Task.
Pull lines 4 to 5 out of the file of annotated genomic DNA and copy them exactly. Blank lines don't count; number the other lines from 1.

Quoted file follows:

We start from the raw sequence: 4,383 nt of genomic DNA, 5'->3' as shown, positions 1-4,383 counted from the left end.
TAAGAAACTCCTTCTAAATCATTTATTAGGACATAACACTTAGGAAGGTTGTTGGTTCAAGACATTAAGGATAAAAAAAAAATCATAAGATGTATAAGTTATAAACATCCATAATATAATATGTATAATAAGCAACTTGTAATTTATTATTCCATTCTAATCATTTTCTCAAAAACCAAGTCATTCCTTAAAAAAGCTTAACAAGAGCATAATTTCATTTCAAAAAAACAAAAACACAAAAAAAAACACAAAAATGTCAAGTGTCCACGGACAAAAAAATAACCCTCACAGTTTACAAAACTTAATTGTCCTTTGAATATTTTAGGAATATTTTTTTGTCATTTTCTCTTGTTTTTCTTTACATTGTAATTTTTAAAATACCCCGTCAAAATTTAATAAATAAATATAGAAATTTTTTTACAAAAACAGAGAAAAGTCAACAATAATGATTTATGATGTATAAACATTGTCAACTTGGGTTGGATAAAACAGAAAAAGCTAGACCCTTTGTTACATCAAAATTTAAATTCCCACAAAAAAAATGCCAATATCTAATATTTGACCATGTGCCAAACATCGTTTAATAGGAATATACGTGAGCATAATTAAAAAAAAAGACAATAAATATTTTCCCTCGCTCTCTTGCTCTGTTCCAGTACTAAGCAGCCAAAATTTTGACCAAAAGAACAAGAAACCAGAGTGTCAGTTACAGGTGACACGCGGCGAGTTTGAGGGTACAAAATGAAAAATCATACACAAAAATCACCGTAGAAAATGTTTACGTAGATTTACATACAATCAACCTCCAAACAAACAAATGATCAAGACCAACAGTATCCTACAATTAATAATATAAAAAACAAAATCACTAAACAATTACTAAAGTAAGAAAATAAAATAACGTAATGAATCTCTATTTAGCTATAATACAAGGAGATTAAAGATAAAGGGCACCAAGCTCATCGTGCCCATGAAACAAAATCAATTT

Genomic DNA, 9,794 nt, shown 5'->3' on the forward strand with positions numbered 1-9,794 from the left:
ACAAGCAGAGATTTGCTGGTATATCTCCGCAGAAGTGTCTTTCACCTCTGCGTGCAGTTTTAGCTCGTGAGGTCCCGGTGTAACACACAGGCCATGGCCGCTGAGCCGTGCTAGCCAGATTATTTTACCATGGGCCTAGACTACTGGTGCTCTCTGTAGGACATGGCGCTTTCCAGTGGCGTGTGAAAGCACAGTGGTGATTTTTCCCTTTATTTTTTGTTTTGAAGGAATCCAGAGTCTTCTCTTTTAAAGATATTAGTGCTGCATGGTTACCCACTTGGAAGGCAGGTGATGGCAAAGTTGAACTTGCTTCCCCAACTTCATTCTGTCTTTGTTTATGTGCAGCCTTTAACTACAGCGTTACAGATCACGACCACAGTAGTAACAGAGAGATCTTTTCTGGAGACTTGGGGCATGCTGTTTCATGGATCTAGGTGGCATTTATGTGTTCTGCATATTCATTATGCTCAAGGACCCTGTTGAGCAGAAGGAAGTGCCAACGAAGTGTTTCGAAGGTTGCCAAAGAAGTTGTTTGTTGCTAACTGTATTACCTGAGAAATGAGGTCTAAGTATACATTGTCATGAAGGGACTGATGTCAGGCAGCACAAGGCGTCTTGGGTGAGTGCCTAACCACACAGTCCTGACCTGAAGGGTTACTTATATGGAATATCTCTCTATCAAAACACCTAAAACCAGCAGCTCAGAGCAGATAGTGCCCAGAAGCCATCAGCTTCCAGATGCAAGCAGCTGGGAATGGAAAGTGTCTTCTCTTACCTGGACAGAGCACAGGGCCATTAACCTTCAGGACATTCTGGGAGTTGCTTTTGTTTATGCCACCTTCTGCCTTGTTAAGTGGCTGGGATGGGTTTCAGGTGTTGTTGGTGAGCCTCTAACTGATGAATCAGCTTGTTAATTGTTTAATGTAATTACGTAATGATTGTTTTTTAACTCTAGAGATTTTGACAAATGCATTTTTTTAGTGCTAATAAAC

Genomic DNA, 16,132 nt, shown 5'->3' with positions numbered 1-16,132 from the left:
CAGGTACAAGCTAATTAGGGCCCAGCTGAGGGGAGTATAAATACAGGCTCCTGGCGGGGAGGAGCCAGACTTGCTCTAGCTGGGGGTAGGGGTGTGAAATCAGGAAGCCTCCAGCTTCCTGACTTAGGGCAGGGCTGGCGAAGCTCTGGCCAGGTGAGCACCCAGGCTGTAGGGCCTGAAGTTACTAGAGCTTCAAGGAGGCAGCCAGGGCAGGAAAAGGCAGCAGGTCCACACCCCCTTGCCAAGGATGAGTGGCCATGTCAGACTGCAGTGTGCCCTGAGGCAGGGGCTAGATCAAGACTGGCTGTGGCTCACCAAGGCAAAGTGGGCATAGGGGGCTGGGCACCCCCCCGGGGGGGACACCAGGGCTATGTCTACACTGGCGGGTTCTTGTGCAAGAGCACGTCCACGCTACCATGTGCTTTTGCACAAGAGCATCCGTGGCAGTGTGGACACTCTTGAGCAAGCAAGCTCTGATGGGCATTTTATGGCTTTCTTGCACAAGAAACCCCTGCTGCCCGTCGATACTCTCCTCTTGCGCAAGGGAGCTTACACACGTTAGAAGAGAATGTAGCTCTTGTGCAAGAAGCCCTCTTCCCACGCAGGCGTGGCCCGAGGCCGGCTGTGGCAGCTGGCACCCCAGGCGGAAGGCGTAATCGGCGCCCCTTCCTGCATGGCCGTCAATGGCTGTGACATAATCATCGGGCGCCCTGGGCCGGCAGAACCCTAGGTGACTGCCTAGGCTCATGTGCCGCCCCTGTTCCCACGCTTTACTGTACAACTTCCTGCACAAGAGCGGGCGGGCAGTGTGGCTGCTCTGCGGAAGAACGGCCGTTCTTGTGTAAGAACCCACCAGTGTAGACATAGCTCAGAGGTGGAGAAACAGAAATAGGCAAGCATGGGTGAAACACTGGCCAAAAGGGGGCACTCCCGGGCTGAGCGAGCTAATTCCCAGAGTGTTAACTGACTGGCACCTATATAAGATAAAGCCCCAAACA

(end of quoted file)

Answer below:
ACAAGCAGAGATTTGCTGGTATATCTCCGCAGAAGTGTCTTTCACCTCTGCGTGCAGTTTTAGCTCGTGAGGTCCCGGTGTAACACACAGGCCATGGCCGCTGAGCCGTGCTAGCCAGATTATTTTACCATGGGCCTAGACTACTGGTGCTCTCTGTAGGACATGGCGCTTTCCAGTGGCGTGTGAAAGCACAGTGGTGATTTTTCCCTTTATTTTTTGTTTTGAAGGAATCCAGAGTCTTCTCTTTTAAAGATATTAGTGCTGCATGGTTACCCACTTGGAAGGCAGGTGATGGCAAAGTTGAACTTGCTTCCCCAACTTCATTCTGTCTTTGTTTATGTGCAGCCTTTAACTACAGCGTTACAGATCACGACCACAGTAGTAACAGAGAGATCTTTTCTGGAGACTTGGGGCATGCTGTTTCATGGATCTAGGTGGCATTTATGTGTTCTGCATATTCATTATGCTCAAGGACCCTGTTGAGCAGAAGGAAGTGCCAACGAAGTGTTTCGAAGGTTGCCAAAGAAGTTGTTTGTTGCTAACTGTATTACCTGAGAAATGAGGTCTAAGTATACATTGTCATGAAGGGACTGATGTCAGGCAGCACAAGGCGTCTTGGGTGAGTGCCTAACCACACAGTCCTGACCTGAAGGGTTACTTATATGGAATATCTCTCTATCAAAACACCTAAAACCAGCAGCTCAGAGCAGATAGTGCCCAGAAGCCATCAGCTTCCAGATGCAAGCAGCTGGGAATGGAAAGTGTCTTCTCTTACCTGGACAGAGCACAGGGCCATTAACCTTCAGGACATTCTGGGAGTTGCTTTTGTTTATGCCACCTTCTGCCTTGTTAAGTGGCTGGGATGGGTTTCAGGTGTTGTTGGTGAGCCTCTAACTGATGAATCAGCTTGTTAATTGTTTAATGTAATTACGTAATGATTGTTTTTTAACTCTAGAGATTTTGACAAATGCATTTTTTTAGTGCTAATAAAC

Genomic DNA, 16,132 nt, shown 5'->3' with positions numbered 1-16,132 from the left: